taoCMS™ Demo Site: Latest News


Home » Latest News »

Latest News

Harvest in full swing

Posted 8/19/15 (Wed)

By Amy Robinson
Farmer Staff Writer

 A good majority of farmers across McKenzie County are probably about 85 to 90 percent complete with their harvest and gearing up to pull out their combines for the season.
“I’ve been lucky with no hail this season,” said Cameron Wahlstrom, who farms near Alexander. “There’s average yields, I guess, and quality-wise, everything looks pretty good. I’m about 85 to 90 percent done and a majority of the guys within the next seven days or so should be pretty close to wrapping up.”
Even though some farmers didn’t get hail this harvest season, some unfortunately did. Tim Taylor, another local McKenzie County farmer, received significant hail damage.
“I did have some hail,” said Taylor, who farms west of Alexander. “About 50 to 75 percent of the crop was damaged by the hail. I have a 220-acre field of spring wheat and that appears to be the only field that had damage. But it’s inconsequential to me. So far, harvest is going really well. Yields are fairly good. I’m cutting durum and wheat right now.”
According to Wahlstrom, farmers have had more rain in past years than this year and the rain this year was very sporadic. He said it varied a lot, even within a one-mile radius, and July was very dry.
“Some guys got a good amount of rain,” said Wahlstrom. “And others didn’t. With the low commodity prices, some farmers are fortunate and some are getting below-average yields.”
“It’s been very hot out,” said Taylor, “and it’s been very dry, but it’s a good time to thresh wheat. It’s too hot to be outside, but being in the air conditioning is okay.”
When it comes to making money,  says Wahlstrom, it hasn’t been that great of a year, unless prices start coming back up. But, says Wahlstrom, he’s gotten close to average yields.
“We didn’t grow any wheat this year,” stated Wahlstrom. “But we did grow two new NDSU  (North Dakota State University) varieties. Both did very well considering the year. The first variety crop ran about 58 bushels, which is above average. And the second variety we planted last ran low to mid-40s. So I’d say we did pretty good with those crops this year.”
Taylor says he’s running about 25 to 30 bushels of wheat per acre and he adds that grading is choice durum, which is good.
Due to a fairly mild winter, farmers were able to get into their fields several weeks earlier this year in comparison to years prior. Farmers in McKenzie County started seeding in about mid-April this year.
“I started seeding in mid-April this year,” stated Wahlstrom. “That was earlier than years previous, and about a two-week earlier harvest. We will be wrapping up about two weeks earlier this year than last.”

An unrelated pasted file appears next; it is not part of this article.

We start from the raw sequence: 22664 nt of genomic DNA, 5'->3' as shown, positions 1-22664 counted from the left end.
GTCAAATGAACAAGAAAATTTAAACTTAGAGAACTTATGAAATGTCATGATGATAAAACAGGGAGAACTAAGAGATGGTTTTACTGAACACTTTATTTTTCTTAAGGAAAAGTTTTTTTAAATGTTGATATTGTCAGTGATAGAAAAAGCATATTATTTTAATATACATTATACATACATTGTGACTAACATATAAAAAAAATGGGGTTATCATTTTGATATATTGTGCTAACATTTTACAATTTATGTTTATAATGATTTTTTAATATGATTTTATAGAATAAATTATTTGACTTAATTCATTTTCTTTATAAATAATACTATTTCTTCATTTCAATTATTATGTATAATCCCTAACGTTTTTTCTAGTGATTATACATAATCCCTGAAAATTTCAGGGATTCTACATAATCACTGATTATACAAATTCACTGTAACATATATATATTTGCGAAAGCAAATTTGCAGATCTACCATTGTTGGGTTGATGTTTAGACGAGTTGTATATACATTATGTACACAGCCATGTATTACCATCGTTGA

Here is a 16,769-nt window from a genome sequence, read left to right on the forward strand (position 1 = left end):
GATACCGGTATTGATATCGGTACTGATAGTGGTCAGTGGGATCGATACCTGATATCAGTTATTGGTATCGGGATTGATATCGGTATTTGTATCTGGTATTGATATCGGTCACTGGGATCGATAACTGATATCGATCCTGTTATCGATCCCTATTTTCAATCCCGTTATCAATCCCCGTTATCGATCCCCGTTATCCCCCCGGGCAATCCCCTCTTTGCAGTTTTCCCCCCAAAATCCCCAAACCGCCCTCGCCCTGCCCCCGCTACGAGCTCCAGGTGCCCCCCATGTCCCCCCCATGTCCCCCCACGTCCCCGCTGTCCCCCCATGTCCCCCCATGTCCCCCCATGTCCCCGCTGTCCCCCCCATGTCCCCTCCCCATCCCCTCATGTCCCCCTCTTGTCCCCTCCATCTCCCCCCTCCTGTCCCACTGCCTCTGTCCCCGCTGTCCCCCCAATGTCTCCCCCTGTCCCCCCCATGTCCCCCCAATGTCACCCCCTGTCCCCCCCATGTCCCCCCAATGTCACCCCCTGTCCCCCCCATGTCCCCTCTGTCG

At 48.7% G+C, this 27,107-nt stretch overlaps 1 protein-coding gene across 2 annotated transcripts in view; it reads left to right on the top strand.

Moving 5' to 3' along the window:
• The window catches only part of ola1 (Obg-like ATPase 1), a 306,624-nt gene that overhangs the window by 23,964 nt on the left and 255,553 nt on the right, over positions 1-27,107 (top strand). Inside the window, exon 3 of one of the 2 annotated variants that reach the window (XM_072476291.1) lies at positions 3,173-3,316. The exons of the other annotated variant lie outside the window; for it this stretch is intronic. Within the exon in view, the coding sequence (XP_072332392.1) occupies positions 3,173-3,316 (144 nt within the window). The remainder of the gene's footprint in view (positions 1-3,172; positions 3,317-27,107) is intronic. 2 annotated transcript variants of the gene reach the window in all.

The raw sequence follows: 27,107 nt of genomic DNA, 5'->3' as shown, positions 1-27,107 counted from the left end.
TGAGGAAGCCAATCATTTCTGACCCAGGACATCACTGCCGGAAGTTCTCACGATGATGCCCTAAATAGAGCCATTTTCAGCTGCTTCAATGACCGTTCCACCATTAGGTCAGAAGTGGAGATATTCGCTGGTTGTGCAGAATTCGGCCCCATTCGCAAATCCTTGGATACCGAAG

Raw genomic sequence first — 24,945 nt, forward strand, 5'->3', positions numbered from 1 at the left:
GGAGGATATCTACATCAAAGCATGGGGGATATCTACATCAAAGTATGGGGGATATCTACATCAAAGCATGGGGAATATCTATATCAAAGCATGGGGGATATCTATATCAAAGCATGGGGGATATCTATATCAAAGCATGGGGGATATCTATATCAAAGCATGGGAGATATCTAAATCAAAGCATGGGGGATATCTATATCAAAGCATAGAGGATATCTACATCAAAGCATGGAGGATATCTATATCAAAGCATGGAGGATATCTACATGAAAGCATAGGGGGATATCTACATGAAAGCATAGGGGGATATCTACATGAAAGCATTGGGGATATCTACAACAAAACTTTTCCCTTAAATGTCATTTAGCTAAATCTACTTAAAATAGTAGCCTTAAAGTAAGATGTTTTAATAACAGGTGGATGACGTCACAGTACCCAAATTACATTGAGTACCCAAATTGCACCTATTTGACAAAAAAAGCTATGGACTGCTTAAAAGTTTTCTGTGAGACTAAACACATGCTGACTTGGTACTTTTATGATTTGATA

Once farmers have wrapped up harvesting their crops, some of them sell the crop to the local elevator in Watford City, some store them on-site, and some sell or contract out to private buyers.
“We’re storing everything in grain bins on the farm,” said Wahlstrom. “Our barley will be contracted out with Bush Ag. We grew our durum for seed so we’ll be selling to farmers for seed purposes. And our canola and flax, we’ll store that until we bring it to the Watford City elevator later.”
For the crops that go to the elevator in Watford City, from there, the wheat - or any other choice crop - is hauled by semi truck to Williston. And then it is taken by rail to further destinations.
The elevator has four semi trucks that haul loads to Williston each day. Each semi can haul about 1,200 bushels per load and it takes roughly three hours per load - round trip. On a typical day, each truck makes three trips to Williston, which means that nearly 14,400 bushels can be transferred in one day from the elevator.
The prices for spring wheat are currently ranging from $5.21 to $5.82 across the state, which is lower in comparison to the national average which is near $5.94 per bushel. That’s because North Dakota values are being impacted by ongoing rail freight uncertainty, delayed deliveries, and higher secondary market values for rail freight.
“We’ll see where the commodity prices are and that will dictate what we plant next year,” said Wahlstrom. “It could have been a really good year if we would have gotten more rain in July. We got off to a really good start this year, but we didn’t get a lot of rain. It was sporadic.”